Recently the Russian Ministry of Finance stated it expects Venezuela to provide payments on time.

Given the U.S. has imposed sanctions against Venezuela, would the economic influence on Venezuela give Russia legitimate reason to include the U.S. or other nations in actions to recover the loan?

To clarify further, I am looking for any existing precedents on international law or Russian history (from the beginning of the Russian Empire, 18th century, roughly when the U.S. started just to pick a date) that would lend credence to Russia legitimately pursuing the U.S. for impairing Venezuela's capacity to repay the loan. Looking for historical evidence or cited context on previous examples that may be relatable to the current situation.

Are there actions Russia can take on Venezuela that the U.S. would be obliged to honor?

A hypothetical example: The US would be forced to pay the loan for Venezuela by breach of a treaty. Or, alternatively, the US would be forced to allow Russia to confiscate Venezuelan assets.

I am seeking potential actions based on evidence. Also, this is not speculating on motives or willingness to comply. Evidence being an treaty, declarations, or action done in a analogous situation.

The heart of what I am seeking is what happens to Venezuela if it doesn't pay Russia what it owes Russia?

Edit: Added some context. This is not seeking speculative or opinionated answers. The primary part of the question is focused on Venezuela. Anything related to the U.S. is ancillary.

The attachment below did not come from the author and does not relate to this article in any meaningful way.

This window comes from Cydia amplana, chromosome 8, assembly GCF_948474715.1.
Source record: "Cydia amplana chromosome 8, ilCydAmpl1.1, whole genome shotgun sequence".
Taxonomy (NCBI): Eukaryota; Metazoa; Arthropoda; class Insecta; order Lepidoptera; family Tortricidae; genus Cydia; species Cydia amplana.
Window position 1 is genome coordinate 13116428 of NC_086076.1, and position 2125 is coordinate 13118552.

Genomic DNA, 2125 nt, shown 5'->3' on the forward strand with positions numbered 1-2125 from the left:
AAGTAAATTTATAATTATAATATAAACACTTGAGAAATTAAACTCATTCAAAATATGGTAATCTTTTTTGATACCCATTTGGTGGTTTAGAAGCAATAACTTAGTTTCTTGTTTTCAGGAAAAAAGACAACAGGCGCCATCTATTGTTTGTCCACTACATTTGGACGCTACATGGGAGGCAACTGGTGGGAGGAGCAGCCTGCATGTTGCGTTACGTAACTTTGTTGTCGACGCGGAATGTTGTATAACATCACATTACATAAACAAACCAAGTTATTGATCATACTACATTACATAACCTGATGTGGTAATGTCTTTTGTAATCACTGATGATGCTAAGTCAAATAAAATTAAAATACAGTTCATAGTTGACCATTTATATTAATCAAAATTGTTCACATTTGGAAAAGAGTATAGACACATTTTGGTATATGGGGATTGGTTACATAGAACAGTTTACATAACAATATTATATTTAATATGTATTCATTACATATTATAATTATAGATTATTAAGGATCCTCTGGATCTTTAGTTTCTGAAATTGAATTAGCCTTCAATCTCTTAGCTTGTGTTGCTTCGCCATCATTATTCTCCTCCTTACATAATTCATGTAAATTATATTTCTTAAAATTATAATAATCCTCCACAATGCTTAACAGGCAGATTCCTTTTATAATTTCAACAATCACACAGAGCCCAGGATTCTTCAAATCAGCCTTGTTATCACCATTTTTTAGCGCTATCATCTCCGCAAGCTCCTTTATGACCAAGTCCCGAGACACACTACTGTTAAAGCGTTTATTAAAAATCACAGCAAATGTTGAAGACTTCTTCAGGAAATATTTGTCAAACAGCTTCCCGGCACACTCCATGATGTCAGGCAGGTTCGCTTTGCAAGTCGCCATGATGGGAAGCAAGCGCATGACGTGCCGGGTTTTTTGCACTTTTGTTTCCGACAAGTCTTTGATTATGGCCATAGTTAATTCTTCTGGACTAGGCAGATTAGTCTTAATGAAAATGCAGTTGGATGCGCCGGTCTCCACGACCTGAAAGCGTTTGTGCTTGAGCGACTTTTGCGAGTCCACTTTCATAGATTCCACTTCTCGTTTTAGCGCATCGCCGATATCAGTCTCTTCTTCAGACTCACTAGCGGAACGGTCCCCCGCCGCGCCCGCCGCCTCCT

• 1
    I've removed a part of this question which was highly speculative. Please keep in mind that we do not answer questions which ask us to predict the future or ask for internal motivations, because answers can not be confirmed or refuted with information which is already available.
    – Philipp
    Jan 30, 2019 at 9:25
  • @Philipp Thanks for the edit. It isn't meant to be speculative. Really, I have zero knowledge on Russia-Venezuela relations or politics. I am more interested in what, if any, actions are established, understood, or common in a situation of foreign loans.
    – David S
    Jan 30, 2019 at 15:20
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    I don't follow the question at all. The loans from Russia to Venezuela are a bilateral agreement between those two countries. The loan, nor its potential default, creates no obligations on any third party. I don't understand what "this" refers to in the second paragraph. Nor do I understand what you mean "actions... that the US would be obliged to honor" What does it mean "to honor an act"?
    – James K
    Jan 30, 2019 at 21:18
  • @JamesK This loan seems different from my understanding of national debt. This seems to be a direct loan rather than bonds or other forms of capital raising mechanism a nation may use. You would be obliged to honor the bank repossessing your brother's car if he didn't pay his car loan. You can replace "must allow" instead of "obliged to honor" for simplicity, but it skews the meaning I am going for.